The Bay Area’s caseload has risen more slowly, and tracers are reaching most of those who test positive, but Dr. Reid is watching other hot spots warily. “If the numbers continue to grow we’re going to have to continue to train more people [to contact trace], and that will require greater investment,” he says.
Nearly half of the tracers hired for the Bay Area are Spanish speakers, a reflection of its demographics and of the disease’s unequal toll on minorities. Contact tracers must navigate cultural and linguistic barriers, and build a rapport with people who equate tracing with immigration enforcement and for whom self-isolation could be a crushing burden.
One way to do that, says Joia Mukherjee, the chief medical officer at Partners in Health, a global health nonprofit in Boston, is to ensure you can properly support those whom you ask to isolate, such as finding temporary housing or supplying baby formula. “Contact tracing is about care. It’s not about surveillance,” she says.
A marathon, not a sprint
In Massachusetts, Partners in Health has worked with Gov. Charlie Baker who committed $44 million to build a central COVID-19 tracing force to supplement local health departments. After hitting a peak of 1,900 people, this force has fallen to 400 as the state’s caseload has declined to fewer than 200 a day, but it can scale up again quickly when needed, says Dr. Mukherjee.
Partners in Health is supporting contact tracing at health departments in several other states, including in at-risk communities of color, including agricultural workers in Immokalee, Florida.
Dr. Mukherjee, who has worked for decades on infectious diseases in developing countries, says social trust is always a challenge. What is “uniquely American” in tackling the pandemic “is the erosion of a belief in science and an erosion of trust in government.”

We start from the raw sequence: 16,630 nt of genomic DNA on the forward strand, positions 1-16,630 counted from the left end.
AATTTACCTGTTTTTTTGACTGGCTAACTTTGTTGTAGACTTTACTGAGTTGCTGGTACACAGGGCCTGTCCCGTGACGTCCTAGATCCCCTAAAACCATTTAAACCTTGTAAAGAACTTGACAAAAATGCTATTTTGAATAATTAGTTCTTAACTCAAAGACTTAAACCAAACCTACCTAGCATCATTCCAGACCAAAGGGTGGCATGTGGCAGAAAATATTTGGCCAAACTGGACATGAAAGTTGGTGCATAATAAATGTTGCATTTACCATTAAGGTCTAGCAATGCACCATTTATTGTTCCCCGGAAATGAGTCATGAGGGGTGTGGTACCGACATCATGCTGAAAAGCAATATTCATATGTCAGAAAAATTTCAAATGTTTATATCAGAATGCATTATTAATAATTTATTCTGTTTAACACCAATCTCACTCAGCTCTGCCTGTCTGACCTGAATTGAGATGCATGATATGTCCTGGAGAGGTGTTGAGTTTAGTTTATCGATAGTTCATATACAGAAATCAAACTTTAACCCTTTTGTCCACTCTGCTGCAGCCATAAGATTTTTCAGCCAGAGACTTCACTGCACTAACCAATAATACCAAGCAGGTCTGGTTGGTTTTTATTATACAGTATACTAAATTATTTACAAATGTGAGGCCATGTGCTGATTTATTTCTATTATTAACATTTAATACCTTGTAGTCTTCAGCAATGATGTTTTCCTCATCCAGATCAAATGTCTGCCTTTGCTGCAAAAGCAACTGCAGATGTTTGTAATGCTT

In Palm Beach, contact tracers are only reaching 72% of people who tested positive. (Massachusetts has averaged 90%.) Of their close contacts whose details were shared, tracers were able to contact about half, the county health director said last month, adding that many of the people who were infected had refused to tell tracers where they worked.
As the virus surges in Sun Belt cities, others are only now starting to ramp up contact tracing. In Illinois, Cook County last week unveiled a $41 million initiative for Chicago’s suburbs that would expand its tracing team from 25 to 400 staff, working with universities and community-based organizations. The first cohort is expected to start work in early August, said a spokeswoman for the county department of public health.
That timeline may seem leisurely, as states reopen and COVID-19 hot spots flare across the South and West. Epidemiologists say building tracing capacity and getting the message out to at-risk communities is simpler and more effective during lockdowns than after, when social interactions multiply.
Still, Dr. Mukherjee says it’s never too late to start. Pandemics are marathons not sprints, and when tracers and health systems are put in place, “we can jump on outbreaks much more rapidly,” she says.